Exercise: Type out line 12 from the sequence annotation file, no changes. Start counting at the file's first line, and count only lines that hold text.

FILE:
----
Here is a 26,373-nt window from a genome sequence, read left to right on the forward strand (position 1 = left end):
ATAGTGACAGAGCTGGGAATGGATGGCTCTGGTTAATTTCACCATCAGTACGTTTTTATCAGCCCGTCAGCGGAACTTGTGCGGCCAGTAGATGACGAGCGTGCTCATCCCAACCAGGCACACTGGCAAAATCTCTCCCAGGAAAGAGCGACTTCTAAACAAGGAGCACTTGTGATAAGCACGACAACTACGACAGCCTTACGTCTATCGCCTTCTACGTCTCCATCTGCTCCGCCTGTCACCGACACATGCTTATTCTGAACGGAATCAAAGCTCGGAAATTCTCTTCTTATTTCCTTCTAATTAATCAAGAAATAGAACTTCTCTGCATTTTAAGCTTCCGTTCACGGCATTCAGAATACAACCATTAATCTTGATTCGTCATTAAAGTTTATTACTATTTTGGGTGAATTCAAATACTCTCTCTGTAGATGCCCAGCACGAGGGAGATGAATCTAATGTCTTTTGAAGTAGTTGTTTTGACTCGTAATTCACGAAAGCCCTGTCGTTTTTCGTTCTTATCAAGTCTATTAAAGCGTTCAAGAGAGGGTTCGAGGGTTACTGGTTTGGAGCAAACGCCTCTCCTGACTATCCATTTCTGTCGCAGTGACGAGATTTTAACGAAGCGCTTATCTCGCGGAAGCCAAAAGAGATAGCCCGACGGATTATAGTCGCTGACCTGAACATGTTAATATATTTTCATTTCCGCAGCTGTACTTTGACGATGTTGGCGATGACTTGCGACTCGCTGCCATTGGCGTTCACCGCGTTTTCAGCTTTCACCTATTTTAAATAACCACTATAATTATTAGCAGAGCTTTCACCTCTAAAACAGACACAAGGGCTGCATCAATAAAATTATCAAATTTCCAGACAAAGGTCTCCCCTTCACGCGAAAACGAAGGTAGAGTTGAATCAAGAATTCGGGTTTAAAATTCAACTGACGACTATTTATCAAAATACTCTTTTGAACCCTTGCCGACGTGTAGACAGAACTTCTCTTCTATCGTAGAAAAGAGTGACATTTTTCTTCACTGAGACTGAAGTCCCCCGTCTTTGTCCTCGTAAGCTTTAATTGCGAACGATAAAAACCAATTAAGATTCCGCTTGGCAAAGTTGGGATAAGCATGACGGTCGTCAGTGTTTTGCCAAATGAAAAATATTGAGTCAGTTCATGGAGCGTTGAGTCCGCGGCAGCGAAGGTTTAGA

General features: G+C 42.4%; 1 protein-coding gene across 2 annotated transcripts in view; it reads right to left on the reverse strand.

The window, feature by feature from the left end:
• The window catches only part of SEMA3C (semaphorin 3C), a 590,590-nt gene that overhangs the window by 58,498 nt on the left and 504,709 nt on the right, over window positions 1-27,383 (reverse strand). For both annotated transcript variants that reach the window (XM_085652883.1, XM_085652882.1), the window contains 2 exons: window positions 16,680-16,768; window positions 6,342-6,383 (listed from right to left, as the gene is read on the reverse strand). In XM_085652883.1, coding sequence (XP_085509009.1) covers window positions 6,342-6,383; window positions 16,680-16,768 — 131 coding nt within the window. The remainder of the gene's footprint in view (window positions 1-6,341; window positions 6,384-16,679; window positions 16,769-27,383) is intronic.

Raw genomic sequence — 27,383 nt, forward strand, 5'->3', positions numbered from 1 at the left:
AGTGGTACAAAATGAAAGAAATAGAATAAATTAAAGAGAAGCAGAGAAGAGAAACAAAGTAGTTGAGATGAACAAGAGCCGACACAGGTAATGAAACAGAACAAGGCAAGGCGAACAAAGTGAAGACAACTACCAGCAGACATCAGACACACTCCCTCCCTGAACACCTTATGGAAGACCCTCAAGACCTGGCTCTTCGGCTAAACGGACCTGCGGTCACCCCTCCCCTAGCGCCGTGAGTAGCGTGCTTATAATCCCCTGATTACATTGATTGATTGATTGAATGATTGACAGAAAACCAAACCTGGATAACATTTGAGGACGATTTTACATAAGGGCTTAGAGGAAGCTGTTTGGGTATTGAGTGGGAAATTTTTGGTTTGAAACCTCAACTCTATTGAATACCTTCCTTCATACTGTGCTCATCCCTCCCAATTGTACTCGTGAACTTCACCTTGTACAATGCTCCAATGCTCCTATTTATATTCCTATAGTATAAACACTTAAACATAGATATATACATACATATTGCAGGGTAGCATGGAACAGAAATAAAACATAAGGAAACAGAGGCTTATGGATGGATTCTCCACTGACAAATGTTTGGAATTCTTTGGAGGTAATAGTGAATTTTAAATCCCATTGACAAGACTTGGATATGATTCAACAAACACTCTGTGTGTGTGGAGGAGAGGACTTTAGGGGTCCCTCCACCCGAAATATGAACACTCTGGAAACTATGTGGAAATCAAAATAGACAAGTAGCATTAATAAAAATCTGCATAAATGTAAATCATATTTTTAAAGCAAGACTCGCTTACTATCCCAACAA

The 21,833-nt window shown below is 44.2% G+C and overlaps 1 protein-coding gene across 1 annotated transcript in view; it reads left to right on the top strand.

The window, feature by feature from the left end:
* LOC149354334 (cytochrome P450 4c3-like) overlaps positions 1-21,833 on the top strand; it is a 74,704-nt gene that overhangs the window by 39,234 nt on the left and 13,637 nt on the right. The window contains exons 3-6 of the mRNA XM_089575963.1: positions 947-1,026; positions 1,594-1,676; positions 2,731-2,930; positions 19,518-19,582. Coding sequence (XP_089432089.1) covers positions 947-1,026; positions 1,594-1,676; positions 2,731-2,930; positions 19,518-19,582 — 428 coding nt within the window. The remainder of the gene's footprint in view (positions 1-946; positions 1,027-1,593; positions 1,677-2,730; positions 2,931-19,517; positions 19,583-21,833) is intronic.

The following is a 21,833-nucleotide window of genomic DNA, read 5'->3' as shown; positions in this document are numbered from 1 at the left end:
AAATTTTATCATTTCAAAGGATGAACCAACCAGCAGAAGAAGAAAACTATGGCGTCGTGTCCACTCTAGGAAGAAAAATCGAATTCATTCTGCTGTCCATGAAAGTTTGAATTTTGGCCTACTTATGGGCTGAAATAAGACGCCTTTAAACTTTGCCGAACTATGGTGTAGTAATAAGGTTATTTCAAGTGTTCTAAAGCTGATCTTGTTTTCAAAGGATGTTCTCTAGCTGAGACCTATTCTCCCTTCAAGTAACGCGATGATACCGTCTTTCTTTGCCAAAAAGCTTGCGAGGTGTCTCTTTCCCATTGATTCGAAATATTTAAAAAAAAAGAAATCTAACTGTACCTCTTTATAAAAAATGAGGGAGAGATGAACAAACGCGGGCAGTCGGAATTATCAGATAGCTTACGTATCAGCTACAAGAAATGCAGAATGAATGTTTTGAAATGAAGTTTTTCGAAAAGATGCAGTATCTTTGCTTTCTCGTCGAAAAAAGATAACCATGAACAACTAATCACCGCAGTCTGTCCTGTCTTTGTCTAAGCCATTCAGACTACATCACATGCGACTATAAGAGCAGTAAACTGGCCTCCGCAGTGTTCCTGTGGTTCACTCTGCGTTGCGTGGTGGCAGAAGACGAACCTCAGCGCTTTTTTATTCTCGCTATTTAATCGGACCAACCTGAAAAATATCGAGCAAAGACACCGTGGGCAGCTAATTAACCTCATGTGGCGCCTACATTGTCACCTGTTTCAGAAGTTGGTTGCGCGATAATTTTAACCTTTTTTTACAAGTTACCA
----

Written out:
AAATTTTATCATTTCAAAGGATGAACCAACCAGCAGAAGAAGAAAACTATGGCGTCGTGTCCACTCTAGGAAGAAAAATCGAATTCATTCTGCTGTCCATGAAAGTTTGAATTTTGGCCTACTTATGGGCTGAAATAAGACGCCTTTAAACTTTGCCGAACTATGGTGTAGTAATAAGGTTATTTCAAGTGTTCTAAAGCTGATCTTGTTTTCAAAGGATGTTCTCTAGCTGAGACCTATTCTCCCTTCAAGTAACGCGATGATACCGTCTTTCTTTGCCAAAAAGCTTGCGAGGTGTCTCTTTCCCATTGATTCGAAATATTTAAAAAAAAAGAAATCTAACTGTACCTCTTTATAAAAAATGAGGGAGAGATGAACAAACGCGGGCAGTCGGAATTATCAGATAGCTTACGTATCAGCTACAAGAAATGCAGAATGAATGTTTTGAAATGAAGTTTTTCGAAAAGATGCAGTATCTTTGCTTTCTCGTCGAAAAAAGATAACCATGAACAACTAATCACCGCAGTCTGTCCTGTCTTTGTCTAAGCCATTCAGACTACATCACATGCGACTATAAGAGCAGTAAACTGGCCTCCGCAGTGTTCCTGTGGTTCACTCTGCGTTGCGTGGTGGCAGAAGACGAACCTCAGCGCTTTTTTATTCTCGCTATTTAATCGGACCAACCTGAAAAATATCGAGCAAAGACACCGTGGGCAGCTAATTAACCTCATGTGGCGCCTACATTGTCACCTGTTTCAGAAGTTGGTTGCGCGATAATTTTAACCTTTTTTTACAAGTTACCA